A Children’s Easter Story – Glories


Ellen Robena Field

Laura was tired of playing with her dolls, and tired of taking
care of Baby Donald, too, he was such a big baby, and she was a
little girl for nine years old. So as soon as nap time came, and
baby was at last quiet, Laura went out on the porch and cuddled
down in the hammock, where she swung to and fro, wishing there
was something nice to do, or some new kinds of dolls to play
with. All at once she thought she heard a faint voice say, “What
a queer child! Here she is wishing for some new plaything, and
has never noticed us. She must be blind, poor child! for every
morning we put on our prettiest dresses and smile at her – but she
always passes us by.”

“Yes,” replied another voice, “when she came out here to lie down
in the hammock, I brushed her hair softly and left a kiss on her
forehead – but she shook me off as if I were a bee trying to sting

Laura sat up, rubbed her eyes, and looked around in surprise. Had
some one really spoken, or had she only fallen asleep and dreamed
it all?

She could see nothing except the morning glories which covered
the side of the porch. There seemed to be hundreds of them, blue,
white, pink, and violet – and how wide awake they looked! “It must
have been the ‘glories’ talking,” said Laura, “but I didn’t know
glories could talk. Can you, dear glories?”

The flowers nodded, as if they understood what she said.

“What pretty colors! I never half noticed them before,” went on
Laura, “and wouldn’t that blue one make a lovely dress?”

Just then wee Donald, fresh from his nap, came toddling out
through the open door,

and stretched his little fat hands to the
glories. “Baby wants a trumpet,” he cried.

Laura laughed aloud as she said: “Why, they do look like
trumpets, and like parasols, too.” and she gathered a handful of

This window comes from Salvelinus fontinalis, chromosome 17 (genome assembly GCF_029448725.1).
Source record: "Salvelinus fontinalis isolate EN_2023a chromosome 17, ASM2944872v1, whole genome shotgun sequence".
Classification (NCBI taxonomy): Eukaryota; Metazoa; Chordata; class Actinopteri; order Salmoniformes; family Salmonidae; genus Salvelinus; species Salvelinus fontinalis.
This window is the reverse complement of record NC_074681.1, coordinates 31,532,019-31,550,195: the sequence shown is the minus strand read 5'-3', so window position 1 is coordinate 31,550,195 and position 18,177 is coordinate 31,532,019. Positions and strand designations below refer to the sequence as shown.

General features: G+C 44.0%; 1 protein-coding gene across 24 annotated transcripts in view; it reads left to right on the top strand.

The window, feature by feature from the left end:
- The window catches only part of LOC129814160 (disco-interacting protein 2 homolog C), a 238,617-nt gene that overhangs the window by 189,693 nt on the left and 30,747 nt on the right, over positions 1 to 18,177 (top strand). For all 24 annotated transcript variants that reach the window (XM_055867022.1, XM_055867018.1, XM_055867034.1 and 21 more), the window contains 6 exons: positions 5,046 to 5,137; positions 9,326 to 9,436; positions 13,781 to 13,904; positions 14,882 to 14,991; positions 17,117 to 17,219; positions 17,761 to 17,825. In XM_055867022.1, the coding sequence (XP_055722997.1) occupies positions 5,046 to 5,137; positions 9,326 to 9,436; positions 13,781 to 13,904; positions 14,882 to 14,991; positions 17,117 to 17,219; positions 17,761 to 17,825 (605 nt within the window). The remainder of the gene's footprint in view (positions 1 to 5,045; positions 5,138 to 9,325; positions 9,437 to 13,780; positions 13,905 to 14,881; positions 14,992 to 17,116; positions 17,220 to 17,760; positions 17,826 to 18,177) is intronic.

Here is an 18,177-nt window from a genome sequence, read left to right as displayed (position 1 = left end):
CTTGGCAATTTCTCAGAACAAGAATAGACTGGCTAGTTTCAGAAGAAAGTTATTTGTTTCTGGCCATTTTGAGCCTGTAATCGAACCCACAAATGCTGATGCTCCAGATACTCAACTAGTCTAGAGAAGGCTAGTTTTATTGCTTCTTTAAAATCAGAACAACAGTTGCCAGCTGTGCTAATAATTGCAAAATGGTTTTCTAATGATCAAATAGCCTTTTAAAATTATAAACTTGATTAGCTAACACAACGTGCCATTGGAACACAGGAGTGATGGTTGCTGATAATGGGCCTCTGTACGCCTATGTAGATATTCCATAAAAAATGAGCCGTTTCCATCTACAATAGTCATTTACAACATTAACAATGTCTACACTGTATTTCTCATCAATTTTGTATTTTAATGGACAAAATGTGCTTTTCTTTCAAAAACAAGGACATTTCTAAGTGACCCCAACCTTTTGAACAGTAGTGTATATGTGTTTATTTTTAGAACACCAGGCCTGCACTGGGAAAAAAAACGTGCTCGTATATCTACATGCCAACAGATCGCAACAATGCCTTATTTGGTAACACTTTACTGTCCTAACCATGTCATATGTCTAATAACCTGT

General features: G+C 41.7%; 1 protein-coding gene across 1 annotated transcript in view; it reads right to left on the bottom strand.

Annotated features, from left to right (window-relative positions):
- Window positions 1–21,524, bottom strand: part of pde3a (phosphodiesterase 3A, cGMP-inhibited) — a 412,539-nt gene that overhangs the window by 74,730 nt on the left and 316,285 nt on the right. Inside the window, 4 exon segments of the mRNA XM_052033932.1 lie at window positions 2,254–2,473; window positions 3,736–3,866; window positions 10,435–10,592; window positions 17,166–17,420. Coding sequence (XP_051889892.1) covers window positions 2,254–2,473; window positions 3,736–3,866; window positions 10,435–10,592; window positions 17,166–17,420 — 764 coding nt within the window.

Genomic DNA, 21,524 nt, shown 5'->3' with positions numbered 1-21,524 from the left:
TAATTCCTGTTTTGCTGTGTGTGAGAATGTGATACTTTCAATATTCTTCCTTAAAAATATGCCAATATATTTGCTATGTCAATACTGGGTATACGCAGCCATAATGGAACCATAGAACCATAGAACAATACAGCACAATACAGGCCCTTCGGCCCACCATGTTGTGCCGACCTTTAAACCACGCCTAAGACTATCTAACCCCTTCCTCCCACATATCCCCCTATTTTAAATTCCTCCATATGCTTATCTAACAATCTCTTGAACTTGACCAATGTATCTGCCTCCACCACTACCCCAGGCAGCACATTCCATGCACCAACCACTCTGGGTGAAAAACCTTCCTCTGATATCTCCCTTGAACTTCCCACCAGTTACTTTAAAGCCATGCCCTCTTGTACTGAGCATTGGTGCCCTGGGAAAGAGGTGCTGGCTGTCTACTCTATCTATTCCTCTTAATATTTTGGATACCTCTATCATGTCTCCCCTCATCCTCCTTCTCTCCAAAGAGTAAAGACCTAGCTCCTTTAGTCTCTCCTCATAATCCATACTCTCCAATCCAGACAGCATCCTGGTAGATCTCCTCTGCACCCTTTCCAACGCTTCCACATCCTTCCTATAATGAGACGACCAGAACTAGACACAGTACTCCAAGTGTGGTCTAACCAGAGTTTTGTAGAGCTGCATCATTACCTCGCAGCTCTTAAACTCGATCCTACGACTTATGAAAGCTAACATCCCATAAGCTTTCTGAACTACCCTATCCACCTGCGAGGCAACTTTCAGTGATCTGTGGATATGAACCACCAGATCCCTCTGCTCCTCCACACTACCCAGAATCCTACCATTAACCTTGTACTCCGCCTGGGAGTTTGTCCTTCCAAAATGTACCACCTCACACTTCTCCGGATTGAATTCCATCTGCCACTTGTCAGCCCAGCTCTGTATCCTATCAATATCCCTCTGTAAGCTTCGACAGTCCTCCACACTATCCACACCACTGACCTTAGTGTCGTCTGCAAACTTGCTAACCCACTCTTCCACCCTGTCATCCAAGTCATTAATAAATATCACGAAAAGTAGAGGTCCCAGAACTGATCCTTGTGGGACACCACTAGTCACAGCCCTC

the blossoms and sprinkled the porch with their brightness.
“Let’s play with them, baby – see if we can make some dolls.” and
Laura stood a glory on the step, and into the tiny hole stuck the
yellow center of a daisy, whose petals she had pulled out. On
this center she marked eyes, nose, and mouth – and when a small
glory was added for a bonnet, what a pretty flower doll she had,
with a pink skirt, green waist, and white bonnet! Then a whole
family of glories were made, and Laura gave them each a parasol
to carry.

Baby used his glories for tents, and they had
a good time playing, and Laura wished she had noticed the glories
more before.

By and by, when the day was over, and Laura sat again in the
hammock, watching the sleeping glories, she said: “I wonder if
the glories could have been talking this morning,” and one little
sleepy bud looked as if it could tell if it chose. But Mamma put
her arm about the little girl and said, “I think it was a dream,
dear. But if the flowers could speak I think they would tell my
darling that by using her eyes more, she will find out how much
there is that is beautiful, and God made them all for us to
enjoy, because he loves us. Every flower that blooms its
sweetest, and every child who tries to be good, is a precious
part of our Heavenly Father’s glories.”


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